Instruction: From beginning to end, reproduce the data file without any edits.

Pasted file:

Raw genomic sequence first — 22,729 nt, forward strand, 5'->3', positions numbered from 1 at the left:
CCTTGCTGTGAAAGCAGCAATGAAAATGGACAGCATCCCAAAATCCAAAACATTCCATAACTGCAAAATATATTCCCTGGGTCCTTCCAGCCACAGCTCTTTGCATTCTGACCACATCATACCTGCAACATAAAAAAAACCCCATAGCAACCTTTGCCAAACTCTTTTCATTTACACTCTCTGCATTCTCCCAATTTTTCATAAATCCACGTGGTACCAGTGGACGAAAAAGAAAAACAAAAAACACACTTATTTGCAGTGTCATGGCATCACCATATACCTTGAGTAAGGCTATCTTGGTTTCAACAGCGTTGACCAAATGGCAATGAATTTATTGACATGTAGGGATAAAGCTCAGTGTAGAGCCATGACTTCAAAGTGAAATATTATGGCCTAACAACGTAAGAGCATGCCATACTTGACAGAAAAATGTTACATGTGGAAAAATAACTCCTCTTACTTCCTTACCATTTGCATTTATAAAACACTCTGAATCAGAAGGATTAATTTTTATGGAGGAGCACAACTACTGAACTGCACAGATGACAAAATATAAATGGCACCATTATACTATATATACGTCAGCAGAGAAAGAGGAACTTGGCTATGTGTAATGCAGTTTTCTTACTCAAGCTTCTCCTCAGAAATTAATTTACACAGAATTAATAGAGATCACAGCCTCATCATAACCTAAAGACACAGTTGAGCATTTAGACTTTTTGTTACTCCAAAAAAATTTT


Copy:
Raw genomic sequence first — 22,729 nt, forward strand, 5'->3', positions numbered from 1 at the left:
CCTTGCTGTGAAAGCAGCAATGAAAATGGACAGCATCCCAAAATCCAAAACATTCCATAACTGCAAAATATATTCCCTGGGTCCTTCCAGCCACAGCTCTTTGCATTCTGACCACATCATACCTGCAACATAAAAAAAACCCCATAGCAACCTTTGCCAAACTCTTTTCATTTACACTCTCTGCATTCTCCCAATTTTTCATAAATCCACGTGGTACCAGTGGACGAAAAAGAAAAACAAAAAACACACTTATTTGCAGTGTCATGGCATCACCATATACCTTGAGTAAGGCTATCTTGGTTTCAACAGCGTTGACCAAATGGCAATGAATTTATTGACATGTAGGGATAAAGCTCAGTGTAGAGCCATGACTTCAAAGTGAAATATTATGGCCTAACAACGTAAGAGCATGCCATACTTGACAGAAAAATGTTACATGTGGAAAAATAACTCCTCTTACTTCCTTACCATTTGCATTTATAAAACACTCTGAATCAGAAGGATTAATTTTTATGGAGGAGCACAACTACTGAACTGCACAGATGACAAAATATAAATGGCACCATTATACTATATATACGTCAGCAGAGAAAGAGGAACTTGGCTATGTGTAATGCAGTTTTCTTACTCAAGCTTCTCCTCAGAAATTAATTTACACAGAATTAATAGAGATCACAGCCTCATCATAACCTAAAGACACAGTTGAGCATTTAGACTTTTTGTTACTCCAAAAAAATTTT